Political communication

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"Political Communication" redirects here. For the academic journal, see Political Communication (journal).

Political communication is a sub-field of political science and communication that deals with the production, dissemination, procession and effects of information, both through media and interpersonally, within a political context. This includes the study of the media, the analysis of speeches by politicians and those that are trying to influence the political process, and formal and informal conversations among members of the public, among other aspects.

Defining the concept[edit]

The study and practice of political communication focuses on the ways and means of expression of a political nature. Robert E. Denton and Gary C. Woodward, two important contributors to the field, in Political Communication in America characterize it as the ways and intentions of message senders to influence the political environment. This includes public discussion (e.g. political speeches, news media coverage, and ordinary citizens' talk) that considers who has authority to sanction, the allocation of public resources, who has authority to make decision, as well as social meaning like what makes someone American. In their words "the crucial factor that makes communication 'political' is not the source of a message, but its content and purpose." [1] David L. Swanson and Dan Nimmo, also key members of this sub-discipline, define political communication as "the strategic use of communication to influence public knowledge, beliefs, and action on political matters." [2] They emphasize the strategic nature of political communication, highlighting the role of persuasion in political discourse. Brian McNair provides a similar definition when he writes that political communication is "purposeful communication about politics." For McNair this means that this not only covers verbal or written statements, but also visual representations such as dress, make-up, hairstyle or logo design. With other words, it also includes all those aspects that develop a "political identity" or "image".[3]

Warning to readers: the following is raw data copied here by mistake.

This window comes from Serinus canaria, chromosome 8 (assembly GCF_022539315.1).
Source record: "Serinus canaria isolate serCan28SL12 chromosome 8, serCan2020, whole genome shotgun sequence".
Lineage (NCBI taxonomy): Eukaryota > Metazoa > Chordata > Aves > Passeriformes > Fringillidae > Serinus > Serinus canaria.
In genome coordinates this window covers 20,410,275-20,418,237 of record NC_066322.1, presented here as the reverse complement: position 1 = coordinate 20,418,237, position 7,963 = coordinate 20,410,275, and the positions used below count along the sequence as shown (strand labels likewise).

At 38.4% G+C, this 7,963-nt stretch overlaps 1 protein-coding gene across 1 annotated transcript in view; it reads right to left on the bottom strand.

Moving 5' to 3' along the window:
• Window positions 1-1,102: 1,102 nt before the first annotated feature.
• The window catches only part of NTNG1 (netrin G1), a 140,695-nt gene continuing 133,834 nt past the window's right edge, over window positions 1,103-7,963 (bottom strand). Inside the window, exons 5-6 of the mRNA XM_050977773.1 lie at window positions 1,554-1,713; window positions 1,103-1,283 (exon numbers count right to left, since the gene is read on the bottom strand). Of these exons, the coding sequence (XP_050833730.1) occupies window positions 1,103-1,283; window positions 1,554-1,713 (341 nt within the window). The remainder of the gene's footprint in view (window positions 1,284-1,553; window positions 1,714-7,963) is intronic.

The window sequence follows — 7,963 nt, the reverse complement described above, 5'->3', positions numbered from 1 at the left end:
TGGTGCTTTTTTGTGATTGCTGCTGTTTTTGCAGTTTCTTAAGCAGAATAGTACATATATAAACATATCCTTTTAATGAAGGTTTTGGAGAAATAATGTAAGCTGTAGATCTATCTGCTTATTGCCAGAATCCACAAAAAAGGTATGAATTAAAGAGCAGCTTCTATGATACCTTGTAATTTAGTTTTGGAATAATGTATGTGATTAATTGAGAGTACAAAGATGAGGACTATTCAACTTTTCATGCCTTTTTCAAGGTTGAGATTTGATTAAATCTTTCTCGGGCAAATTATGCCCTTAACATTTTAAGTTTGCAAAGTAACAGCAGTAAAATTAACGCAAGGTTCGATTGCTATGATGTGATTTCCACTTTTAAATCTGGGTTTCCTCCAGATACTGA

There are many academic departments and schools around the world that specialize in political communication. These programs are housed in programs of communication, journalism and political science, among others. The study of political communication is clearly interdisciplinary.

References[edit]

  1. ^ Denton R.E., Woodward G.C. Political Communication in America, New York: Praeger, 1998, p.11
  2. ^ Swanson, D. & Nimmo D. "New Directions in Political Communication: A Resource Book." Thousand Oaks: Sage, 1990, p. 9.
  3. ^ McNair B. An Introduction to Political Communication, London: Routledge, 2003, p.24

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